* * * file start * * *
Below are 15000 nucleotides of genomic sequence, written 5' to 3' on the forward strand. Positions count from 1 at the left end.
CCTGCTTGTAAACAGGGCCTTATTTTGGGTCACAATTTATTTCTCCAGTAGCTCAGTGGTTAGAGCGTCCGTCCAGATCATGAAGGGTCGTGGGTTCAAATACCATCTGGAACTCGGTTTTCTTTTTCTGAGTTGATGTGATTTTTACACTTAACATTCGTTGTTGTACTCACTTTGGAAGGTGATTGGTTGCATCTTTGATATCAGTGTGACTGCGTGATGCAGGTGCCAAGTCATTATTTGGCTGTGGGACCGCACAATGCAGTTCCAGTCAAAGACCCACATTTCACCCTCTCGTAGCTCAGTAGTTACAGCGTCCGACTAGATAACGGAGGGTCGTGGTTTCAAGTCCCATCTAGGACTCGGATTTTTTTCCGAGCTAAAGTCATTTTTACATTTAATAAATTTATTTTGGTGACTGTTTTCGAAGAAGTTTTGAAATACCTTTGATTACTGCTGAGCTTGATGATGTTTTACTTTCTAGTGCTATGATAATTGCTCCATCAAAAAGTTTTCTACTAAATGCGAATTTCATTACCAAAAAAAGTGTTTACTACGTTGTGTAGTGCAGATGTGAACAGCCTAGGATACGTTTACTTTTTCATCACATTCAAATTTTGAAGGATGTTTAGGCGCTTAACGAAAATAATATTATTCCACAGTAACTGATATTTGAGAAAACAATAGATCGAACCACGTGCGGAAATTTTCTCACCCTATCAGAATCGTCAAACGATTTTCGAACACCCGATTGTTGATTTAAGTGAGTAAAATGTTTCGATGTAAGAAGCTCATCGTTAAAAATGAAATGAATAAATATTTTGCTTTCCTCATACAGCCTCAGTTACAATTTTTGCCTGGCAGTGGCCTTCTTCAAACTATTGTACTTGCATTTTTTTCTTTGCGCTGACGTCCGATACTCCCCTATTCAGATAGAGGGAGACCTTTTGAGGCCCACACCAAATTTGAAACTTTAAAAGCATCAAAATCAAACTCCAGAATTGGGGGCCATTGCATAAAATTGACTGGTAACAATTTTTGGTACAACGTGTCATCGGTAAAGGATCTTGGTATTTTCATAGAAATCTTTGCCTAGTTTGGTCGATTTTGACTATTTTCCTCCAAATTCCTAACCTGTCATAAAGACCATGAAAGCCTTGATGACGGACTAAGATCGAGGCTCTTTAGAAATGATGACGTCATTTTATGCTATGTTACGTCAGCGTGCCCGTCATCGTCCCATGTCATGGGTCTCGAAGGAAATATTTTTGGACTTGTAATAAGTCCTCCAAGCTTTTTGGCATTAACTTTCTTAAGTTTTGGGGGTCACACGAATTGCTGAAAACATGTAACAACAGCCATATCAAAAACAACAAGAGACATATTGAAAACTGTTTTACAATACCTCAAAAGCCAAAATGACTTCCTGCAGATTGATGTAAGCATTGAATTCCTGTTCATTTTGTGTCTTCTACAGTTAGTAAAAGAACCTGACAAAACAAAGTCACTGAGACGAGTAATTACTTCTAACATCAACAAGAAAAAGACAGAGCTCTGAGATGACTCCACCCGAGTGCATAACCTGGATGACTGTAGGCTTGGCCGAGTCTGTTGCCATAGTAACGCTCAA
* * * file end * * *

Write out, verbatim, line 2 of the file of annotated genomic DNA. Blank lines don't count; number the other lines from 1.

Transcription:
CCTGCTTGTAAACAGGGCCTTATTTTGGGTCACAATTTATTTCTCCAGTAGCTCAGTGGTTAGAGCGTCCGTCCAGATCATGAAGGGTCGTGGGTTCAAATACCATCTGGAACTCGGTTTTCTTTTTCTGAGTTGATGTGATTTTTACACTTAACATTCGTTGTTGTACTCACTTTGGAAGGTGATTGGTTGCATCTTTGATATCAGTGTGACTGCGTGATGCAGGTGCCAAGTCATTATTTGGCTGTGGGACCGCACAATGCAGTTCCAGTCAAAGACCCACATTTCACCCTCTCGTAGCTCAGTAGTTACAGCGTCCGACTAGATAACGGAGGGTCGTGGTTTCAAGTCCCATCTAGGACTCGGATTTTTTTCCGAGCTAAAGTCATTTTTACATTTAATAAATTTATTTTGGTGACTGTTTTCGAAGAAGTTTTGAAATACCTTTGATTACTGCTGAGCTTGATGATGTTTTACTTTCTAGTGCTATGATAATTGCTCCATCAAAAAGTTTTCTACTAAATGCGAATTTCATTACCAAAAAAAGTGTTTACTACGTTGTGTAGTGCAGATGTGAACAGCCTAGGATACGTTTACTTTTTCATCACATTCAAATTTTGAAGGATGTTTAGGCGCTTAACGAAAATAATATTATTCCACAGTAACTGATATTTGAGAAAACAATAGATCGAACCACGTGCGGAAATTTTCTCACCCTATCAGAATCGTCAAACGATTTTCGAACACCCGATTGTTGATTTAAGTGAGTAAAATGTTTCGATGTAAGAAGCTCATCGTTAAAAATGAAATGAATAAATATTTTGCTTTCCTCATACAGCCTCAGTTACAATTTTTGCCTGGCAGTGGCCTTCTTCAAACTATTGTACTTGCATTTTTTTCTTTGCGCTGACGTCCGATACTCCCCTATTCAGATAGAGGGAGACCTTTTGAGGCCCACACCAAATTTGAAACTTTAAAAGCATCAAAATCAAACTCCAGAATTGGGGGCCATTGCATAAAATTGACTGGTAACAATTTTTGGTACAACGTGTCATCGGTAAAGGATCTTGGTATTTTCATAGAAATCTTTGCCTAGTTTGGTCGATTTTGACTATTTTCCTCCAAATTCCTAACCTGTCATAAAGACCATGAAAGCCTTGATGACGGACTAAGATCGAGGCTCTTTAGAAATGATGACGTCATTTTATGCTATGTTACGTCAGCGTGCCCGTCATCGTCCCATGTCATGGGTCTCGAAGGAAATATTTTTGGACTTGTAATAAGTCCTCCAAGCTTTTTGGCATTAACTTTCTTAAGTTTTGGGGGTCACACGAATTGCTGAAAACATGTAACAACAGCCATATCAAAAACAACAAGAGACATATTGAAAACTGTTTTACAATACCTCAAAAGCCAAAATGACTTCCTGCAGATTGATGTAAGCATTGAATTCCTGTTCATTTTGTGTCTTCTACAGTTAGTAAAAGAACCTGACAAAACAAAGTCACTGAGACGAGTAATTACTTCTAACATCAACAAGAAAAAGACAGAGCTCTGAGATGACTCCACCCGAGTGCATAACCTGGATGACTGTAGGCTTGGCCGAGTCTGTTGCCATAGTAACGCTCAA